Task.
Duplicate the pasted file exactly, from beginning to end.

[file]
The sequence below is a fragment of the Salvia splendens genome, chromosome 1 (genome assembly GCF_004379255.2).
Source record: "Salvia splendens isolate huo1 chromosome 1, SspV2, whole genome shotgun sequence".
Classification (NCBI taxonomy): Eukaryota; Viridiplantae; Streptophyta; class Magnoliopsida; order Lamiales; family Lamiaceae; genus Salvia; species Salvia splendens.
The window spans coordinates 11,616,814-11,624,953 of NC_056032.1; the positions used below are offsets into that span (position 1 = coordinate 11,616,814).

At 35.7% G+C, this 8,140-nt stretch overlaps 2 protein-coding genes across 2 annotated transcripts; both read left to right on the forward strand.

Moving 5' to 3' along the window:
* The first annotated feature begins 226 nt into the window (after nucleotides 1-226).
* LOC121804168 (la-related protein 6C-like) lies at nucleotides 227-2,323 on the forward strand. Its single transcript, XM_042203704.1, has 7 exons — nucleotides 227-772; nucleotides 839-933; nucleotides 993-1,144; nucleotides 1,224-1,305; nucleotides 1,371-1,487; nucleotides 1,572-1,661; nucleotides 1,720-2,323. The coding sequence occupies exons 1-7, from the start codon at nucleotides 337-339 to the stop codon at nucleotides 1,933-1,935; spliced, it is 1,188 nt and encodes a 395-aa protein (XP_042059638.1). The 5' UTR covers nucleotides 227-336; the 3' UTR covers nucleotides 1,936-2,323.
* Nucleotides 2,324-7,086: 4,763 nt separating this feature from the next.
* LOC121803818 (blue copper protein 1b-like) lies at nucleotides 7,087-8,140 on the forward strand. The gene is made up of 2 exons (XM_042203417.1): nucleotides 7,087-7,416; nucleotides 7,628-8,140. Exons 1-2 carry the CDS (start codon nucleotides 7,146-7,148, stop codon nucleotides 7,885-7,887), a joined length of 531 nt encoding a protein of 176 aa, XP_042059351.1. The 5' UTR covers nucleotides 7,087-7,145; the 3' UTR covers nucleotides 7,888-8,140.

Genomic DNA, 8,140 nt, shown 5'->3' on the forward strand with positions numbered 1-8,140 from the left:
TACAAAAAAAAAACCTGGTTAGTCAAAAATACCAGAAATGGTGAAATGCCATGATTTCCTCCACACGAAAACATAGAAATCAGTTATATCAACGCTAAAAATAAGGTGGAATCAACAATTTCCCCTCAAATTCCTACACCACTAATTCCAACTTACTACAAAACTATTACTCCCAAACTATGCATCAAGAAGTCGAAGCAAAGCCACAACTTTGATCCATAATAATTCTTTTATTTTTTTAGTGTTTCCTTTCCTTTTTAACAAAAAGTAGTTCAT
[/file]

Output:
The sequence below is a fragment of the Salvia splendens genome, chromosome 1 (genome assembly GCF_004379255.2).
Source record: "Salvia splendens isolate huo1 chromosome 1, SspV2, whole genome shotgun sequence".
Classification (NCBI taxonomy): Eukaryota; Viridiplantae; Streptophyta; class Magnoliopsida; order Lamiales; family Lamiaceae; genus Salvia; species Salvia splendens.
The window spans coordinates 11,616,814-11,624,953 of NC_056032.1; the positions used below are offsets into that span (position 1 = coordinate 11,616,814).

At 35.7% G+C, this 8,140-nt stretch overlaps 2 protein-coding genes across 2 annotated transcripts; both read left to right on the forward strand.

Moving 5' to 3' along the window:
* The first annotated feature begins 226 nt into the window (after nucleotides 1-226).
* LOC121804168 (la-related protein 6C-like) lies at nucleotides 227-2,323 on the forward strand. Its single transcript, XM_042203704.1, has 7 exons — nucleotides 227-772; nucleotides 839-933; nucleotides 993-1,144; nucleotides 1,224-1,305; nucleotides 1,371-1,487; nucleotides 1,572-1,661; nucleotides 1,720-2,323. The coding sequence occupies exons 1-7, from the start codon at nucleotides 337-339 to the stop codon at nucleotides 1,933-1,935; spliced, it is 1,188 nt and encodes a 395-aa protein (XP_042059638.1). The 5' UTR covers nucleotides 227-336; the 3' UTR covers nucleotides 1,936-2,323.
* Nucleotides 2,324-7,086: 4,763 nt separating this feature from the next.
* LOC121803818 (blue copper protein 1b-like) lies at nucleotides 7,087-8,140 on the forward strand. The gene is made up of 2 exons (XM_042203417.1): nucleotides 7,087-7,416; nucleotides 7,628-8,140. Exons 1-2 carry the CDS (start codon nucleotides 7,146-7,148, stop codon nucleotides 7,885-7,887), a joined length of 531 nt encoding a protein of 176 aa, XP_042059351.1. The 5' UTR covers nucleotides 7,087-7,145; the 3' UTR covers nucleotides 7,888-8,140.

Genomic DNA, 8,140 nt, shown 5'->3' on the forward strand with positions numbered 1-8,140 from the left:
TACAAAAAAAAAACCTGGTTAGTCAAAAATACCAGAAATGGTGAAATGCCATGATTTCCTCCACACGAAAACATAGAAATCAGTTATATCAACGCTAAAAATAAGGTGGAATCAACAATTTCCCCTCAAATTCCTACACCACTAATTCCAACTTACTACAAAACTATTACTCCCAAACTATGCATCAAGAAGTCGAAGCAAAGCCACAACTTTGATCCATAATAATTCTTTTATTTTTTTAGTGTTTCCTTTCCTTTTTAACAAAAAGTAGTTCAT